MECHANISMS OF CYST GROWTH AND FIBROSIS IN CONGENITAL HEPATIC FIBROSIS IN AUTOSOMAL RECESSIVE POLYCYSTIC KIDNEY DISEASE
University of Kansas
Pharmacology, Toxicology & Therapeutics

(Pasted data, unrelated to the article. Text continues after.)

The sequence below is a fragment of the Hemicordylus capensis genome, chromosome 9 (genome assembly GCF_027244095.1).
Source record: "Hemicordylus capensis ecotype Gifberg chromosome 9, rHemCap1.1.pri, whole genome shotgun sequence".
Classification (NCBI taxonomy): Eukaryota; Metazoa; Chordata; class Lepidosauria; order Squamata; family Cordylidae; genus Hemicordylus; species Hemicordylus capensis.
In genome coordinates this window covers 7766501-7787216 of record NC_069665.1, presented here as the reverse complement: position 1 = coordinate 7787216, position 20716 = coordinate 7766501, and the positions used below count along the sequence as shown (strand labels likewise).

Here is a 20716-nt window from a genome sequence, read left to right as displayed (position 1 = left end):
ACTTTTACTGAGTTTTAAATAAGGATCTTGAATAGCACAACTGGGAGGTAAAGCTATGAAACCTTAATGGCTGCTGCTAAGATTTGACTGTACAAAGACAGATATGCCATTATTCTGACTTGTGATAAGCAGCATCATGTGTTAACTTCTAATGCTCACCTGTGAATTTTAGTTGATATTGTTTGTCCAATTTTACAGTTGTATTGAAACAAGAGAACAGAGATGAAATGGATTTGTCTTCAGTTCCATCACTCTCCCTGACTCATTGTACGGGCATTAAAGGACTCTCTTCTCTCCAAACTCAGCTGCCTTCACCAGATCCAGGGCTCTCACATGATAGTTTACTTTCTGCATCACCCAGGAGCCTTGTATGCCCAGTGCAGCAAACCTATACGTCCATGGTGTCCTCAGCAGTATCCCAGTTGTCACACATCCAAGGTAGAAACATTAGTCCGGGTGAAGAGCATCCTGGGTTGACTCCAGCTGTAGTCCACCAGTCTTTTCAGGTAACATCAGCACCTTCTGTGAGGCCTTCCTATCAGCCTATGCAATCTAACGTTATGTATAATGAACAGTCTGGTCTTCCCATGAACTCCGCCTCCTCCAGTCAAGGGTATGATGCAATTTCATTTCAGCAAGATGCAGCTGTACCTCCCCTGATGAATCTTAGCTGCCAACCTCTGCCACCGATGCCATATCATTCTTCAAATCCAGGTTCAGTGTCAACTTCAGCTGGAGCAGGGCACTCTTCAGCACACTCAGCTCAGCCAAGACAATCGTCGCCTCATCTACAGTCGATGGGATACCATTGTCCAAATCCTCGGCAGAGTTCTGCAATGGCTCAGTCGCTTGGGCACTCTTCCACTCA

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Autosomal recessive polycystic kidney disease (ARPKD) is a rare genetic disorder that occurs in 1:20,000 live births. Patients present with a broad spectrum of symptoms involving the kidneys, liver, and pancreas. Renal manifestations are characterized by the presence of cysts that are derived from dilated collecting ducts. All patients with ARPKD develop some degree of congenital hepatic fibrosis (CHF) at birth. CHF is characterized by bile duct dilation resulting in eventual development of cysts and pericystic fibrosis in the liver. Accompanying cyst growth and fibrosis, recent reports suggest that inflammation is also present, and likely contributes to disease pathogenesis and/or progression. Therefore, three interrelated processes form a ‘pathogenic triumvirate’ in CHF/ARPKD: cell proliferation (cyst growth), fibrosis, and inflammation. Aside from management of symptoms, and liver and/or kidney transplant, no effective pharmacologic therapies exist for CHF/ARPKD. Therefore, the goal of this research was to explore additional mechanisms of hepatic cyst and pericystic fibrosis progression in CHF/ARPKD to identify new points of therapeutic intervention. We first characterized the gene expression in CHF/ARPKD by performing RNA-seq in whole liver from Sprague Dawley (SD) and PCK rats at postnatal day (PND) 15, 20, 30, and 90. Upstream regulator and pathway analysis of differentially expressed genes was subsequently conducted using Ingenuity Pathways Analysis (IPA). We found the number of differentially expressed genes was increased in PCK rats over time. Among the top genes upregulated in PCK rats, Cd44, the most well-described receptor for the extracellular matrix glycosaminoglycan hyaluronan, and Tead4, a transcription factor required for regulation of genes downstream of the Hippo-kinase- yes-associated protein pathway, were consistently upregulated from PND 15 to PND 90. This led us to investigate the role of hyaluronan and yes associate protein (YAP) in CHD/ARPKD. Upstream regulator analysis predicted activation of several pro-proliferative and pro-inflammatory transcription factors in PCK rats including Ctnnb (catenin beta-1), Mtpn (myotrophin), Tcf7l2 (transcription factor 7 like 2), and several Stat (signal transducer and activator of transcription) family members (z score ≥ 2). Further, PCK rat livers exhibited inhibition of Smad7, an inhibitory SMAD, which is expected to result in a pro-fibrotic effect by preventing the Smad7-induced negative regulation of TGF-β/SMAD signaling. Additionally, a significant suppression of Hnf4a, the master regulator of hepatic differentiation, was also observed in the PCK rat livers. Mast cells (MCs) are immune cells involved in many liver diseases and release mediators such as histamine from preformed granules found in their cytoplasm. In fact, previously published data demonstrate that histamine induces proliferation of cholangiocytes, which are the precursors of the cyst wall epithelial cells (CWEC) in CHF. We observed MC infiltration in the hepatic periportal areas, but not in the kidneys, in polycystic kidney (PCK) rats. Therefore, we hypothesized that MCs contribute to hepatic cyst growth in PCK rats. To test this hypothesis, we treated PCK rats with one of two different mast cell stabilizers, cromolyn sodium (CS) or ketotifen, or saline from PND 15 to PND 30. We confirmed that CS and ketotifen treatment decreased MC degranulation in liver. Interestingly, we observed an increase in liver/body weight ratio after CS and ketotifen treatment paralleled by a significant increase in cyst size. In contrast, we saw a decreased kidney/body weight ratio paralleled by a significant decrease in individual cyst size after CS treatment. We excluded the direct effect of CS on cyst growth by treating isolated cyst wall epithelial cells (CWECs) and a mouse model (no MC observed) of ARPKD with CS. Taken together, these data demonstrate that hepatic and renal cysts are differentially regulated by MC granule contents in PCK rats. RNA-seq analysis suggested that TEA Domain Transcription Factor 4 (Tead4), a transcription factor in Hippo signaling pathway, is upregulated in PCK rats. Hippo signaling pathway is a conserved signaling that plays critical roles in liver size control and cell proliferation. Our preliminary data suggested that YAP, the downstream effector of the Hippo signaling pathway, was increased in proliferating CWECs in PCK rats and in human ARPKD patients. Consistently, there was increased expression of YAP target genes, Ccnd1 (cyclin D1) and Ctgf (connective tissue growth factor), in PCK rat livers. Extensive expression of YAP and its target genes was also detected in human CHF/ARPKD liver samples. Therefore, we hypothesized that YAP plays a role in CWEC proliferation in CHF/ARPKD. We inhibited YAP activity pharmacologically using verteporfin and genetically using short hairpin (sh) RNA in primary liver CWECs. We found that CWEC proliferation was significantly reduced. These data indicate that increased YAP activity, possibly through dysregulation of the Hippo signaling pathway, is associated with hepatic cyst growth in CHF/ARPKD. In RNA-seq analysis, we found that Cd44 was upregulated in PCK rats from PND 15 to PND 90. Hyaluronan (HA), a CD44 ligand, is a ubiquitous, anionic glycosaminoglycan present in the extracellular matrix (ECM). HA is implicated in liver injury, inflammation, and fibrogenesis. Our study showed an increased HA level in livers from PCK rats and polycystic liver disease patients relative to healthy controls. HA accumulation could be due to an increased Has1 (a HA synthase) expression and decreased expression of HA degrading enzymes. Therefore, we hypothesized that HA plays a pathogenic role in progression of CHF/ARPKD. Future studies can be performed to test the role of HA in CHF/ARPKD by genetically deleting Has enzymes or the HA receptor, CD44, in PCK rats or in Pkhd1 mutant mice Taken together, CHF/ARPKD is a hepatobiliary disease that is regulated by a ‘pathogenic triumvirate’ (cell proliferation/cyst growth, inflammation, fibrosis). My studies aimed to discover novel mechanisms driving CHF/ARPKD and investigated how MC, and YAP, regulated the ‘pathogenic triumvirate’ in CHF/ARPKD. Moreover, we identified and upregulation of HA and Cd44 in PCK rats the significance of which can be explored in future studies. Overall, these studies have uncovered several new avenues for additional research into the mechanisms of cell proliferation/cyst growth, inflammation, and fibrosis, in CHF/ARPKD and from which future therapeutic strategies can be developed.